Martha and Me
The Case of the Inhomogeneous Cheese Slice
I have to admit that I am disappointed. Of the vast number of people who read this blog, I have not had a single response to the Think Like A Richard Quiz item below.
One would think that at least a handful of Russian scholars would be conversant with this fellow (or at least his accomplishments) and would by now have offered elucidation. But not a word from anyone. So, of course I have a story to tell...
A few years ago I was eating a slice of Swiss cheese. This was not a particularly distinguished breed of Emmentaler, but rather an ordinary slice such as one picks up for sandwichal activities, as an ingredient or as a substrate and bread-substitute. As I was munching in a more or less linear fashion, I noticed that the flavor was changing from one end of the slice to the other. Hmmm. Repeating the action to verify it was the cheese itself and not some gustatorial illusion, I concluded that the cheese slice was indeed inhomogeneous. Not recalling having encountered such a cheesy variation in the past, I did what I always do in such matters: I accosted the nearest human female, which, as often is the case, was my long-suffering housemate.
After describing the notable lack of uniformity in this single cheese slice, I proceeded to pester her with interminable questions about why this might be so. Possibly she felt that it was not a valid subject for deep examination, for she delivered this verdict: "Richard, cheese making is not an exact science."
Harumph. As someone—probably Asimov—pointed out, the most valuable exclamation a scientist can utter is not "Eureka," but rather "That's funny..." And why isn't cheese making an exact science, anyway? I did not delude myself that this supermarket-grade "Swiss" cheese came from anything other than a giant vat in Mr. Kraft's basement, and so should be consistent. I decided that this indeed is a valid subject for deep examination, and decided to inquire of an expert. This event occurred several years ago, at which time one Martha Stewart held forth daily on a teevee program about home- and food-related issues. I wrote to Martha, explaining my "That's funny" moment with a slice of cheese. I entreated her to explain this anomaly.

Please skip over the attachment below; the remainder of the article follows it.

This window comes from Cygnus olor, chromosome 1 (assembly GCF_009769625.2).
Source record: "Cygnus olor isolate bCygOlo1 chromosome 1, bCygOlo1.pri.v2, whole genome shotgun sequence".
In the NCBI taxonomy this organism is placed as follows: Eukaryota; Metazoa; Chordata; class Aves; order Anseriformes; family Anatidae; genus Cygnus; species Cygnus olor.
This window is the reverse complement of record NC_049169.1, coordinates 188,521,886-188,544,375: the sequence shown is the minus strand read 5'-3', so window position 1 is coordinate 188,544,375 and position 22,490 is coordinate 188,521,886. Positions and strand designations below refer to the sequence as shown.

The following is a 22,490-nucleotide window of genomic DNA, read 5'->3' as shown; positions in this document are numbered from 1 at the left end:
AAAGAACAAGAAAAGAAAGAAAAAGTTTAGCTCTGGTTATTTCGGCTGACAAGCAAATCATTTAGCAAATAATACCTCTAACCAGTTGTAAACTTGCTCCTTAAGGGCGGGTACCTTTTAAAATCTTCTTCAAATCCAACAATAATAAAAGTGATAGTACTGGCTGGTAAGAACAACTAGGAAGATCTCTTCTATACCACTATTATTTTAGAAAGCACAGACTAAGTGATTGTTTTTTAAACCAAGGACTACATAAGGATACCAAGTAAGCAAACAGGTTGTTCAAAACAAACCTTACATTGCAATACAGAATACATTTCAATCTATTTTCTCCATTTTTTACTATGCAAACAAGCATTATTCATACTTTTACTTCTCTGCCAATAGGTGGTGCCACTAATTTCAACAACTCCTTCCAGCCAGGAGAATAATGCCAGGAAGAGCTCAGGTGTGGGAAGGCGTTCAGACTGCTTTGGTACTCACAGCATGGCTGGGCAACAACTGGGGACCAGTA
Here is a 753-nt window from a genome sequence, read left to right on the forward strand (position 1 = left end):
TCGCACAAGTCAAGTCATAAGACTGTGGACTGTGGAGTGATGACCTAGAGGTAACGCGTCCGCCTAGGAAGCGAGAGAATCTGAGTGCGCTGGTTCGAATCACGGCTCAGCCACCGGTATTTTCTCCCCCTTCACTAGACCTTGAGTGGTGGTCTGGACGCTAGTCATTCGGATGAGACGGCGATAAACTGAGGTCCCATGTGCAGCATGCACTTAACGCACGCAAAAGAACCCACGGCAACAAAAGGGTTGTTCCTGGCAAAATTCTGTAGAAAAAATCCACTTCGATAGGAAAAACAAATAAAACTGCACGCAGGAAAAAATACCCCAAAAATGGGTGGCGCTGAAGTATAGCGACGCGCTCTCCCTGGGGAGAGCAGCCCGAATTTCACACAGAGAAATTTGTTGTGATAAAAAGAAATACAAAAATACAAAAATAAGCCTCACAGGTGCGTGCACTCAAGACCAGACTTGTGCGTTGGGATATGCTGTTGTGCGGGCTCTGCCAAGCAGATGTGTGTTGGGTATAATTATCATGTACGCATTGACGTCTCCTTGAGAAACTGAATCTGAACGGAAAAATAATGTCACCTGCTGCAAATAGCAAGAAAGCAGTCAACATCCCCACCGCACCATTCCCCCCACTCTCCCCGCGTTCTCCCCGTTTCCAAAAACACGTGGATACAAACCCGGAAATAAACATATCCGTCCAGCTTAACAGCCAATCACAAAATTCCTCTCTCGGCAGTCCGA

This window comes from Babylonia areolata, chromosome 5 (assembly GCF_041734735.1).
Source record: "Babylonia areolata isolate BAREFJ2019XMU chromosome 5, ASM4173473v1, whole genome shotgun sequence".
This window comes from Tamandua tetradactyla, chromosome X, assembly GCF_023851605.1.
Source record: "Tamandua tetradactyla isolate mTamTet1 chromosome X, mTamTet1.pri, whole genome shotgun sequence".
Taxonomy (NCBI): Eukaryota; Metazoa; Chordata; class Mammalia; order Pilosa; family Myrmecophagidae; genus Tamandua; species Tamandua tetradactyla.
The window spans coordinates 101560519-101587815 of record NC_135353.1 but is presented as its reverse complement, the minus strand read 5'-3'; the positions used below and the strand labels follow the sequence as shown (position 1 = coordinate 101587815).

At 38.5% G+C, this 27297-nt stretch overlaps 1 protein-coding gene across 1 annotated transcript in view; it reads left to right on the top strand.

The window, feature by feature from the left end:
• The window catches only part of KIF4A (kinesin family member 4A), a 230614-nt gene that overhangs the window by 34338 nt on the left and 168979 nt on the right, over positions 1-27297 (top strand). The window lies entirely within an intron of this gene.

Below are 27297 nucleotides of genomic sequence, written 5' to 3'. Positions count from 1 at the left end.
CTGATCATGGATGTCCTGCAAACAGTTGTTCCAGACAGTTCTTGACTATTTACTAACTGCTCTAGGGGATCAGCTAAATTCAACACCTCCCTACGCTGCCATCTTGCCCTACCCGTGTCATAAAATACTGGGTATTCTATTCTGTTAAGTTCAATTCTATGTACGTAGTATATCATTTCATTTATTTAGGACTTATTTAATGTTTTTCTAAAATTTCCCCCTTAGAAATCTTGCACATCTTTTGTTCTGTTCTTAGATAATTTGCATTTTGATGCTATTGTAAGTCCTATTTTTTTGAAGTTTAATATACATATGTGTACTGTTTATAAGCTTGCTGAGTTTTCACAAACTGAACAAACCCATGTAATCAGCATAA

Not so long thereafter Ms. Stewart found herself in deep trouble with the government of the United States of America, which eventually sent her to prison and then to home detention. Despite the fact that she never responded to my entirely reasonable question about cheese, I had no ill will for her. In fact, I felt that she should be acquitted of all the charges against her based on the following facts:
These admittedly extrajudicial and conscious (on my part) considerations apparently held no sway over the karmic necessity for punishing her with respect to her non-response vis-à-vis the question of the inhomogeneous cheese slice. She has served her time and I am reluctant to belabor her further, lest a moment's inattention to my email result in further unpleasantness. Thus, not only does the cheese question remain unresolved for me, but I have encountered an additional fromagic conundrum: Small wheels of Saga brand Creamy Brie, while individually consistent, have a surprising amount of variability, from pungent to bland, from very soft to fairly sturdy, when compared to a group of their conspecifics. Perhaps I shall find a more responsive expert in the future.
back to the essay question: